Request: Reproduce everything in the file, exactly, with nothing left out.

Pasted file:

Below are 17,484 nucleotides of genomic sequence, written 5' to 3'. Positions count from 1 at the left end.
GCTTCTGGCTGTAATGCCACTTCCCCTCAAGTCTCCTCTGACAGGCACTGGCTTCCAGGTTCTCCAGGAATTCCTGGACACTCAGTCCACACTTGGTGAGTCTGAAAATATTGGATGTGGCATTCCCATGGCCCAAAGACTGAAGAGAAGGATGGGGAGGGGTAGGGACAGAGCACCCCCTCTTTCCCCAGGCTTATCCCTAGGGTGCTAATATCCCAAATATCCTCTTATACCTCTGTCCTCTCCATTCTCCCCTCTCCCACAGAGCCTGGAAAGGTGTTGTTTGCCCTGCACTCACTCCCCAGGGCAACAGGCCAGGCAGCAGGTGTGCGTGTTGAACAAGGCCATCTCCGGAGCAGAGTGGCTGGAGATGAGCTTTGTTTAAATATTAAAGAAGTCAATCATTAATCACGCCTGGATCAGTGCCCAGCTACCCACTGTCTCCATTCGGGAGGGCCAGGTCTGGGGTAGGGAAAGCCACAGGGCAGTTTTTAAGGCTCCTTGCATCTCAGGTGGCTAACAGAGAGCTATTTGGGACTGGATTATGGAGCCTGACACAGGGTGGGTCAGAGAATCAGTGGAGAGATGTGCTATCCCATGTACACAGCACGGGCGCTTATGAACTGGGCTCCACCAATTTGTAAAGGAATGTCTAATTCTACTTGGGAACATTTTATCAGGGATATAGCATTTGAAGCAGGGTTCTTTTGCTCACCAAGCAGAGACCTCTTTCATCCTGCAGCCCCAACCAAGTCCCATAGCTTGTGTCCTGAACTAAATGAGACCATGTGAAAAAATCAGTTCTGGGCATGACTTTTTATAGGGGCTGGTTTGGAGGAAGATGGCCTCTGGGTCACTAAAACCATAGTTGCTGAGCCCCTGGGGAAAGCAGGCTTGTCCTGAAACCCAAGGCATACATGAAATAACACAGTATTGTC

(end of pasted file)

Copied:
Below are 17,484 nucleotides of genomic sequence, written 5' to 3'. Positions count from 1 at the left end.
GCTTCTGGCTGTAATGCCACTTCCCCTCAAGTCTCCTCTGACAGGCACTGGCTTCCAGGTTCTCCAGGAATTCCTGGACACTCAGTCCACACTTGGTGAGTCTGAAAATATTGGATGTGGCATTCCCATGGCCCAAAGACTGAAGAGAAGGATGGGGAGGGGTAGGGACAGAGCACCCCCTCTTTCCCCAGGCTTATCCCTAGGGTGCTAATATCCCAAATATCCTCTTATACCTCTGTCCTCTCCATTCTCCCCTCTCCCACAGAGCCTGGAAAGGTGTTGTTTGCCCTGCACTCACTCCCCAGGGCAACAGGCCAGGCAGCAGGTGTGCGTGTTGAACAAGGCCATCTCCGGAGCAGAGTGGCTGGAGATGAGCTTTGTTTAAATATTAAAGAAGTCAATCATTAATCACGCCTGGATCAGTGCCCAGCTACCCACTGTCTCCATTCGGGAGGGCCAGGTCTGGGGTAGGGAAAGCCACAGGGCAGTTTTTAAGGCTCCTTGCATCTCAGGTGGCTAACAGAGAGCTATTTGGGACTGGATTATGGAGCCTGACACAGGGTGGGTCAGAGAATCAGTGGAGAGATGTGCTATCCCATGTACACAGCACGGGCGCTTATGAACTGGGCTCCACCAATTTGTAAAGGAATGTCTAATTCTACTTGGGAACATTTTATCAGGGATATAGCATTTGAAGCAGGGTTCTTTTGCTCACCAAGCAGAGACCTCTTTCATCCTGCAGCCCCAACCAAGTCCCATAGCTTGTGTCCTGAACTAAATGAGACCATGTGAAAAAATCAGTTCTGGGCATGACTTTTTATAGGGGCTGGTTTGGAGGAAGATGGCCTCTGGGTCACTAAAACCATAGTTGCTGAGCCCCTGGGGAAAGCAGGCTTGTCCTGAAACCCAAGGCATACATGAAATAACACAGTATTGTC